Rational partisan theory 538(7)
Opportunistic and partisan behaviour: a synthesis 545(1)
Politics, time inconsistency, credibility and reputation 546(3)
Policy implications of politico-economic models: an independent central bank? 549(5)
The political economy of debt and deficits 554(1)
Political and economic instability: are they related? 555(1)
The political economy of economic growth 556(6)
Political barriers to economic growth 562(2)
The size of nations 564(1)
Conclusion 565(14)
Interview with Alberto Alesina 567(12)

11. The renaissance of economic growth research 579(116)
Introduction 579(1)
The `Great Divergence' 580(4)
In praise of economic history 584(1)
Back to the long run 585(4)
Why is economic growth so important? 589(4)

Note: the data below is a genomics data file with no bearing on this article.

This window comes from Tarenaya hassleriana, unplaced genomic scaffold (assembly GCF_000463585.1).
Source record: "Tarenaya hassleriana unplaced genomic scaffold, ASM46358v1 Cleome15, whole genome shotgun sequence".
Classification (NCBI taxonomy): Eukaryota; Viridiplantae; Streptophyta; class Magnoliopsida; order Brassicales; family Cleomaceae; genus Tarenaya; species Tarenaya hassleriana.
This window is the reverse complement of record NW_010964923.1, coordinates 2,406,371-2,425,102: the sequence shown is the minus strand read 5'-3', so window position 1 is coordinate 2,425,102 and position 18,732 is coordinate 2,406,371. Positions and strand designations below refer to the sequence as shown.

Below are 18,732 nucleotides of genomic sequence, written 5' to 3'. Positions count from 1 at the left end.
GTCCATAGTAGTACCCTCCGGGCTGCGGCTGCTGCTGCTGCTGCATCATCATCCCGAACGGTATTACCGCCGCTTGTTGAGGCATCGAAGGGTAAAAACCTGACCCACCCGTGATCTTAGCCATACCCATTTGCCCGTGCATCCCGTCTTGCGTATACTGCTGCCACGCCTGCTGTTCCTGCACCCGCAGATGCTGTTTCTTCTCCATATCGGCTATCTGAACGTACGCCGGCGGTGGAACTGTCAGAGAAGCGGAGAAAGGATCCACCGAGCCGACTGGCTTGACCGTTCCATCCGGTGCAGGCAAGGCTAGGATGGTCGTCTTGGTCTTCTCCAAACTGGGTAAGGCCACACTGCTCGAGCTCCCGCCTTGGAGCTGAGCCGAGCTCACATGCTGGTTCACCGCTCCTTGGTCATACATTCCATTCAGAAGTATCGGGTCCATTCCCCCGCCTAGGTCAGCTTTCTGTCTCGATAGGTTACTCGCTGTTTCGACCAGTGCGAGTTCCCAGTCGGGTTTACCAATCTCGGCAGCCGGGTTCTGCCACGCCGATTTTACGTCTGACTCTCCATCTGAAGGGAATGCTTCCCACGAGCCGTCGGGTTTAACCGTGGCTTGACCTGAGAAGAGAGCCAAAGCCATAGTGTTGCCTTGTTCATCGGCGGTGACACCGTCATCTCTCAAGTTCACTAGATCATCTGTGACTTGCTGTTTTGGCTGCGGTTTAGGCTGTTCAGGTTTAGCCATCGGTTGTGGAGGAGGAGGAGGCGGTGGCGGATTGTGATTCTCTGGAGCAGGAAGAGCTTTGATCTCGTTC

Modern economic growth in historical perspective 593(2)
The stylized facts of growth 595(1)
Proximate v. fundamental sources of growth 596(2)
The Harrod--Domar model 598(4)
The Solow neoclassical growth model 602(10)
Accounting for the sources of economic growth 612(2)
The convergence debate 614(8)
Beyond the Solow model 622(3)
Endogenous growth: constant returns to capital accumulation 625(2)
Endogenous growth: the economics of ideas 627(5)
An augmented Solow model: a neoclassical revival? 632(1)
Focusing on the fundamental causes of growth 633(2)
Institutions and economic growth 635(12)
Trade and economic growth 647(5)
Geography and growth 652(2)
Growth in history: in search of a unified theory 654(3)
The ideal conditions for growth and development: rediscovering old truths 657(38)
Interview with Robert M. Solow 660(13)
Interview with Paul M. Romer 673(22)

12. Conclusions and reflections 695(13)
Introduction 695(1)
Twentieth-century developments in macroeconomics: evolution or revolution? 696(7)
Is there a consensus on key macroeconomic issues? 703(5)

Bibliography 708(83)
Author index 791(12)
Subject index 803